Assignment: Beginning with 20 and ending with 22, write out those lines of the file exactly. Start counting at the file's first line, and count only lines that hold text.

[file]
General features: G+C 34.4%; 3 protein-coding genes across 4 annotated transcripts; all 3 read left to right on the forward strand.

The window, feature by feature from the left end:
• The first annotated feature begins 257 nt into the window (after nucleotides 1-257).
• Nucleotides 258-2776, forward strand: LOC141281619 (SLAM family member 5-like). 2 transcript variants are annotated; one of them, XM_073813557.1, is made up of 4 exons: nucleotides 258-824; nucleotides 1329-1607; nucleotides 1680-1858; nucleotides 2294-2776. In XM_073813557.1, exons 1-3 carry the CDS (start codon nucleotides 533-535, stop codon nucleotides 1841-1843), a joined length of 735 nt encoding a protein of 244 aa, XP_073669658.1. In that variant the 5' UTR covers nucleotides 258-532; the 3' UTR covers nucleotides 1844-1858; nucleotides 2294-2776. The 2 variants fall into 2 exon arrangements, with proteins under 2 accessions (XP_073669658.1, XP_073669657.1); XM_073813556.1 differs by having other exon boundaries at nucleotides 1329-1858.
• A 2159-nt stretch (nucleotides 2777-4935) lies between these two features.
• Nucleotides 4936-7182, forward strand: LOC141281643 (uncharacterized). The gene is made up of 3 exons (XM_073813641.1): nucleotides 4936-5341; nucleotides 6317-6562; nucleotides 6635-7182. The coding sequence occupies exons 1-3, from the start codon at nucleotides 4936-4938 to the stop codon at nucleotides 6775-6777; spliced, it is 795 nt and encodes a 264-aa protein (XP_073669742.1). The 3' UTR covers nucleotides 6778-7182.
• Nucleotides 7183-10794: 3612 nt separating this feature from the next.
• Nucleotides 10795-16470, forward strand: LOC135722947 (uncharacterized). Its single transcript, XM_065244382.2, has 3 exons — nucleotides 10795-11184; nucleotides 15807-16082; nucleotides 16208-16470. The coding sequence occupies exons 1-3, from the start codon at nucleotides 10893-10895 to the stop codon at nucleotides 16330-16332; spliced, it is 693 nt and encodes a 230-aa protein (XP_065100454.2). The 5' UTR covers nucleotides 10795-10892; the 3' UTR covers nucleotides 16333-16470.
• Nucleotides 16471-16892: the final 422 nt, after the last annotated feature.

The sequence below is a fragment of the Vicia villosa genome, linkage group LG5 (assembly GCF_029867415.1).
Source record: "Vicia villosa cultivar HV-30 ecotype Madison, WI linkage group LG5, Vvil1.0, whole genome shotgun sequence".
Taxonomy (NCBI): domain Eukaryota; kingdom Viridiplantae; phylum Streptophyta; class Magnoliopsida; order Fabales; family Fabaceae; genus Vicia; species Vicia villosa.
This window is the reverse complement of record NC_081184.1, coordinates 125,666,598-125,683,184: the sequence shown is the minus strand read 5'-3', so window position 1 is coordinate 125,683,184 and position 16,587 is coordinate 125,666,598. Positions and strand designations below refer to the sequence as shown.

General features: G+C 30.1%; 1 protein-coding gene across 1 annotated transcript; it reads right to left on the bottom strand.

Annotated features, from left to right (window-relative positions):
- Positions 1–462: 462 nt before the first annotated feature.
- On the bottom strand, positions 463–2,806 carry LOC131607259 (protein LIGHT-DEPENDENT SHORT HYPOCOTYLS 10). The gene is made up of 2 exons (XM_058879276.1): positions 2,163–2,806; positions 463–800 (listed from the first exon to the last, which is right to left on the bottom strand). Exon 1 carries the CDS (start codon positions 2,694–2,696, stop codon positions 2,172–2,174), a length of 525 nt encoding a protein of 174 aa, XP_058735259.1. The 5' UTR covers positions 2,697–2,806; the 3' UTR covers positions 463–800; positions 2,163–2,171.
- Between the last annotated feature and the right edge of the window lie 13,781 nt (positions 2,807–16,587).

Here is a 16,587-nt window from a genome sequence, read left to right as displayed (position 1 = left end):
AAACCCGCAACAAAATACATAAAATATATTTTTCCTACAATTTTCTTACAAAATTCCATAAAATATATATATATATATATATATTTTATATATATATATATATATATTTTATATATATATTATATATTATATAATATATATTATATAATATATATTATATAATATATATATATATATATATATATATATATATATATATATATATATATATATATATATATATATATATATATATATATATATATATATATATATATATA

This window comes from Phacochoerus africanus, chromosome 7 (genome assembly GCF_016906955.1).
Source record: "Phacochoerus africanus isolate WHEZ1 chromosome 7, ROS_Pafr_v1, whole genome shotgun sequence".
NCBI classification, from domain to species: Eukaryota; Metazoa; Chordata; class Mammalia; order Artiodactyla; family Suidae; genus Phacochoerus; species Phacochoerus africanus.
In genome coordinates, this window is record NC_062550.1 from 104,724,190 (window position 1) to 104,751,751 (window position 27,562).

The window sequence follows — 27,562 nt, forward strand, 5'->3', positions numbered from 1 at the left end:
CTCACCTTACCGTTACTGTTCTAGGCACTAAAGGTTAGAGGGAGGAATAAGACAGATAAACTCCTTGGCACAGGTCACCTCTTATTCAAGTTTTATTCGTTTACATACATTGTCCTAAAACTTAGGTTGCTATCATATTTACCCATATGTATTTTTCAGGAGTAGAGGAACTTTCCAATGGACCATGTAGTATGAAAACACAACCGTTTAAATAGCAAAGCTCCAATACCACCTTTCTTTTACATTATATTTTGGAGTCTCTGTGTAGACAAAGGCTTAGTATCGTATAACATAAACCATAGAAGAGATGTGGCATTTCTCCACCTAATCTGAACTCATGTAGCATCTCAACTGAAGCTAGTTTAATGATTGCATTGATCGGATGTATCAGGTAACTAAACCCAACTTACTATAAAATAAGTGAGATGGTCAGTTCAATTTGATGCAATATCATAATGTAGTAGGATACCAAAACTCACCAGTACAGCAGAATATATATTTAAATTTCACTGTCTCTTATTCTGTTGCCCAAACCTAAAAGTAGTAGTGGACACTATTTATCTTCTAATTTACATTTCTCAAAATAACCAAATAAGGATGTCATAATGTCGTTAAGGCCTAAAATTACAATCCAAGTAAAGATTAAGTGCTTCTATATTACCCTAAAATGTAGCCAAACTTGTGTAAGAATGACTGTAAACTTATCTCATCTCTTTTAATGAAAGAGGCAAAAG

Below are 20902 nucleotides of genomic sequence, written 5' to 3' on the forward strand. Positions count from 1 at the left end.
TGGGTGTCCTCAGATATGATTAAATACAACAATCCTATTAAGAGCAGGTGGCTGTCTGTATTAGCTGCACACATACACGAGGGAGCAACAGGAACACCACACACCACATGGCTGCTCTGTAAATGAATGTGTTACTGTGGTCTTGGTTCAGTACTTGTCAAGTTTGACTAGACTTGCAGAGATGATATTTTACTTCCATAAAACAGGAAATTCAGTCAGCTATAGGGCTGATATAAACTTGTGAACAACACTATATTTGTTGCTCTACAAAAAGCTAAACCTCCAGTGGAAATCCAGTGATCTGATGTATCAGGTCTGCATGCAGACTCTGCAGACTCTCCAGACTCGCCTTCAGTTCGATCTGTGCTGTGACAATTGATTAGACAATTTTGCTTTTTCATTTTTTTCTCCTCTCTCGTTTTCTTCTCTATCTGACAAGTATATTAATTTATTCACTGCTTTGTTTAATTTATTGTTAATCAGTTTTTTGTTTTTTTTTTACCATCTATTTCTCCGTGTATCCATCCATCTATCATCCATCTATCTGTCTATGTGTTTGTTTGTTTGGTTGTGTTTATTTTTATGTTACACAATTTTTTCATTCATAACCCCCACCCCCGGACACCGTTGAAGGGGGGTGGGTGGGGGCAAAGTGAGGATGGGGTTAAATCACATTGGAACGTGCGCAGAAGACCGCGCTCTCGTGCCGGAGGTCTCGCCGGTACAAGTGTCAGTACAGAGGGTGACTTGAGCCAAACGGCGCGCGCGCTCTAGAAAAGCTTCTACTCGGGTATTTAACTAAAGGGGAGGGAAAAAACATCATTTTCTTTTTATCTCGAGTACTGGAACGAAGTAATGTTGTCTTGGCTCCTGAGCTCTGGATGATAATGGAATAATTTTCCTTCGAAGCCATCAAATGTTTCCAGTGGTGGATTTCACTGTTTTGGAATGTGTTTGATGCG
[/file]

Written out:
AAACCCGCAACAAAATACATAAAATATATTTTTCCTACAATTTTCTTACAAAATTCCATAAAATATATATATATATATATATATTTTATATATATATATATATATATTTTATATATATATTATATATTATATAATATATATTATATAATATATATTATATAATATATATATATATATATATATATATATATATATATATATATATATATATATATATATATATATATATATATATATATATATATATATATATATATATA

This window comes from Phacochoerus africanus, chromosome 7 (genome assembly GCF_016906955.1).
Source record: "Phacochoerus africanus isolate WHEZ1 chromosome 7, ROS_Pafr_v1, whole genome shotgun sequence".